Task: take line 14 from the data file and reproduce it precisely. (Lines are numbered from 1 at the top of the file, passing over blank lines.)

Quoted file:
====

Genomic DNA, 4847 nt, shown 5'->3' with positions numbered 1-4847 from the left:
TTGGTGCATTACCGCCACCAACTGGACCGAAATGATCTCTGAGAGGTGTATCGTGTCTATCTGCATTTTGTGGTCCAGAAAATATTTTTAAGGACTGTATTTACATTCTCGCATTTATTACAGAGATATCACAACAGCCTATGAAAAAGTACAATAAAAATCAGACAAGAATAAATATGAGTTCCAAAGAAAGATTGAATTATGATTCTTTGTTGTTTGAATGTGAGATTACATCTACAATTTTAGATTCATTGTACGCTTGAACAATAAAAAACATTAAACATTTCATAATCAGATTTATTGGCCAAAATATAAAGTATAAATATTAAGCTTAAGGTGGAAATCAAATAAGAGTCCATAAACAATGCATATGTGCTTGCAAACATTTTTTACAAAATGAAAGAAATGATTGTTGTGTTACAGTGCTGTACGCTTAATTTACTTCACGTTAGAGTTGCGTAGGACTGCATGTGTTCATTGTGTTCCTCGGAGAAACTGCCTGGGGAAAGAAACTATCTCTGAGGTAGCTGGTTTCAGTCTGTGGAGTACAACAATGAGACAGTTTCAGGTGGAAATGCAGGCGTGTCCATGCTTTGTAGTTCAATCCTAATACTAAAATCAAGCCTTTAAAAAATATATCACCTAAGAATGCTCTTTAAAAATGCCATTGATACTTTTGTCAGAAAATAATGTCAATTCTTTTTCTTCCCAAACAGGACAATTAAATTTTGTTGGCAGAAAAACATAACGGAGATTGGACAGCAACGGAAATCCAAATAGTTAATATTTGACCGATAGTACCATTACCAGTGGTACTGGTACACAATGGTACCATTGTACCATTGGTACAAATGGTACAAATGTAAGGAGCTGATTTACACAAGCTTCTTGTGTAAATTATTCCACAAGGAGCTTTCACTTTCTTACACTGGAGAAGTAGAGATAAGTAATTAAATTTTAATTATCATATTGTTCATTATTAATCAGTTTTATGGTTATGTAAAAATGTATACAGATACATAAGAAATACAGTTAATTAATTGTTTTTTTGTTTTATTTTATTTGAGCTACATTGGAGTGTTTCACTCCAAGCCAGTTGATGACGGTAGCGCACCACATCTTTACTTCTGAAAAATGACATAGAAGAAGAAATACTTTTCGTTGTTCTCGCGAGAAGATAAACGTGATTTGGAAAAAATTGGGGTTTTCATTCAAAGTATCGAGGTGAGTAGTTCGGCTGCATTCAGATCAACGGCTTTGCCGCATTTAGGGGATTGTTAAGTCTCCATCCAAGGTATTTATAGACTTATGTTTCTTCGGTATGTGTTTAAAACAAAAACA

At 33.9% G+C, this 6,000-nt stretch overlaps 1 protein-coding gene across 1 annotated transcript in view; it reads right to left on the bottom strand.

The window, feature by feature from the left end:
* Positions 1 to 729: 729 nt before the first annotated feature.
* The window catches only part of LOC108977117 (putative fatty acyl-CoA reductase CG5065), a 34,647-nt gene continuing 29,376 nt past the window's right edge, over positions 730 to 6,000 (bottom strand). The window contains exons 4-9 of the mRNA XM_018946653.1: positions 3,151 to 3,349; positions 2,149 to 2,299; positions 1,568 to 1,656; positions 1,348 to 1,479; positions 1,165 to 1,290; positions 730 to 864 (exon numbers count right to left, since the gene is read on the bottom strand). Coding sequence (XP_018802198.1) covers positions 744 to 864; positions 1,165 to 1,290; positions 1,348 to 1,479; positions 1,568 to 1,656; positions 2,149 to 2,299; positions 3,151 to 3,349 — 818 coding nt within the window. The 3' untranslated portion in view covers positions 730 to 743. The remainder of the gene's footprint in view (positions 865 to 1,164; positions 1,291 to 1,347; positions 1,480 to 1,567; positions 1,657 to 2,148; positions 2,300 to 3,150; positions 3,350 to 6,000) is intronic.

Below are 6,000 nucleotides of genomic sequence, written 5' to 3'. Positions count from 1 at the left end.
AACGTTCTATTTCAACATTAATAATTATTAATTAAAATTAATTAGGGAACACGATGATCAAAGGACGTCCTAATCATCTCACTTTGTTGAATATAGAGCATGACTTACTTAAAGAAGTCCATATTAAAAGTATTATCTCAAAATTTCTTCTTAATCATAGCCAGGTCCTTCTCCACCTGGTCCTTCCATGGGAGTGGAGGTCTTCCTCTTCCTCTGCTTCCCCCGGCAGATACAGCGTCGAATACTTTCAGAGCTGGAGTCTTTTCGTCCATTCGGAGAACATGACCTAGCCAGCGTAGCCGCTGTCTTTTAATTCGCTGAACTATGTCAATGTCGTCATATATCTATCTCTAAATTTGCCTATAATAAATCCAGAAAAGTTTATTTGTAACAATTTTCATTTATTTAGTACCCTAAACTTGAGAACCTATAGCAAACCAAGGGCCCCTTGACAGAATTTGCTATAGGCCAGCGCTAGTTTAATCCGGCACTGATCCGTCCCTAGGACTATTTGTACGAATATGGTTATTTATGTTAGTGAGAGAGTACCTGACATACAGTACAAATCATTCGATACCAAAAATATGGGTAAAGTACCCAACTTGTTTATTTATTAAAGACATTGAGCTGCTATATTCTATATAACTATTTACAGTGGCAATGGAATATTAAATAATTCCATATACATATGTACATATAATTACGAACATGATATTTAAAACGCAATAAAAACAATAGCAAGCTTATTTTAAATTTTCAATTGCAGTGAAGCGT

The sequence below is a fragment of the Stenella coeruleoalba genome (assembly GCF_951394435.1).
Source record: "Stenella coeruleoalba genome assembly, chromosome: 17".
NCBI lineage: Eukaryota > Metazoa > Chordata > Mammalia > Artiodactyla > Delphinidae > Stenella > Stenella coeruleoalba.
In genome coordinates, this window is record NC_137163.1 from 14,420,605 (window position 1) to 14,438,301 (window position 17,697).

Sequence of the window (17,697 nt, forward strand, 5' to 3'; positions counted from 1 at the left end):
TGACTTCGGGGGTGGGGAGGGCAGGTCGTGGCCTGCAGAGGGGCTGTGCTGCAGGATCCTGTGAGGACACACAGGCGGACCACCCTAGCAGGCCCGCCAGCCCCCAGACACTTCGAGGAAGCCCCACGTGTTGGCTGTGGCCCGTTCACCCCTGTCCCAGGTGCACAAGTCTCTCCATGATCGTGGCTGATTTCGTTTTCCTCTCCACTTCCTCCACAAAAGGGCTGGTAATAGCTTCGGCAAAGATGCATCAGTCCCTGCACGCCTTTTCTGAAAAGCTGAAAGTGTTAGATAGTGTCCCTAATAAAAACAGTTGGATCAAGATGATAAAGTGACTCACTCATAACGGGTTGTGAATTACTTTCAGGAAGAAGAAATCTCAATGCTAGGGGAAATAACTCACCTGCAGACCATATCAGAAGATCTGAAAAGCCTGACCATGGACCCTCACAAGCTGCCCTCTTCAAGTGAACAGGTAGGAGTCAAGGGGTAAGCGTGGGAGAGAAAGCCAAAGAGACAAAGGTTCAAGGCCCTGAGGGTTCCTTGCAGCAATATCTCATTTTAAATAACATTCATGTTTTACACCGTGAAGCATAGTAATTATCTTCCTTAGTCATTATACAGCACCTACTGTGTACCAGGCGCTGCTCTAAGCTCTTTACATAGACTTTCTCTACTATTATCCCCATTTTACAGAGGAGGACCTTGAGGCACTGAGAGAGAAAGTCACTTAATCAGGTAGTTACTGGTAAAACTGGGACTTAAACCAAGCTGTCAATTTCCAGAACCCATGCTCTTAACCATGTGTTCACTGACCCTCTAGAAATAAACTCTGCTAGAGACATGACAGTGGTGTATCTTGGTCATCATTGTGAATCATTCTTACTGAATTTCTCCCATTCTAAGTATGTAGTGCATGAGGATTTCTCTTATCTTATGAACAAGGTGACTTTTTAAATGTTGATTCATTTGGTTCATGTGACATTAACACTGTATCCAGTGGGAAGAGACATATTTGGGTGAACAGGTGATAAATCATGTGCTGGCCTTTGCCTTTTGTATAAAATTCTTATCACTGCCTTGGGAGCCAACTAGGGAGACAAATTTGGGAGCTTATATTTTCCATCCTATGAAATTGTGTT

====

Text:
TGACTTCGGGGGTGGGGAGGGCAGGTCGTGGCCTGCAGAGGGGCTGTGCTGCAGGATCCTGTGAGGACACACAGGCGGACCACCCTAGCAGGCCCGCCAGCCCCCAGACACTTCGAGGAAGCCCCACGTGTTGGCTGTGGCCCGTTCACCCCTGTCCCAGGTGCACAAGTCTCTCCATGATCGTGGCTGATTTCGTTTTCCTCTCCACTTCCTCCACAAAAGGGCTGGTAATAGCTTCGGCAAAGATGCATCAGTCCCTGCACGCCTTTTCTGAAAAGCTGAAAGTGTTAGATAGTGTCCCTAATAAAAACAGTTGGATCAAGATGATAAAGTGACTCACTCATAACGGGTTGTGAATTACTTTCAGGAAGAAGAAATCTCAATGCTAGGGGAAATAACTCACCTGCAGACCATATCAGAAGATCTGAAAAGCCTGACCATGGACCCTCACAAGCTGCCCTCTTCAAGTGAACAGGTAGGAGTCAAGGGGTAAGCGTGGGAGAGAAAGCCAAAGAGACAAAGGTTCAAGGCCCTGAGGGTTCCTTGCAGCAATATCTCATTTTAAATAACATTCATGTTTTACACCGTGAAGCATAGTAATTATCTTCCTTAGTCATTATACAGCACCTACTGTGTACCAGGCGCTGCTCTAAGCTCTTTACATAGACTTTCTCTACTATTATCCCCATTTTACAGAGGAGGACCTTGAGGCACTGAGAGAGAAAGTCACTTAATCAGGTAGTTACTGGTAAAACTGGGACTTAAACCAAGCTGTCAATTTCCAGAACCCATGCTCTTAACCATGTGTTCACTGACCCTCTAGAAATAAACTCTGCTAGAGACATGACAGTGGTGTATCTTGGTCATCATTGTGAATCATTCTTACTGAATTTCTCCCATTCTAAGTATGTAGTGCATGAGGATTTCTCTTATCTTATGAACAAGGTGACTTTTTAAATGTTGATTCATTTGGTTCATGTGACATTAACACTGTATCCAGTGGGAAGAGACATATTTGGGTGAACAGGTGATAAATCATGTGCTGGCCTTTGCCTTTTGTATAAAATTCTTATCACTGCCTTGGGAGCCAACTAGGGAGACAAATTTGGGAGCTTATATTTTCCATCCTATGAAATTGTGTT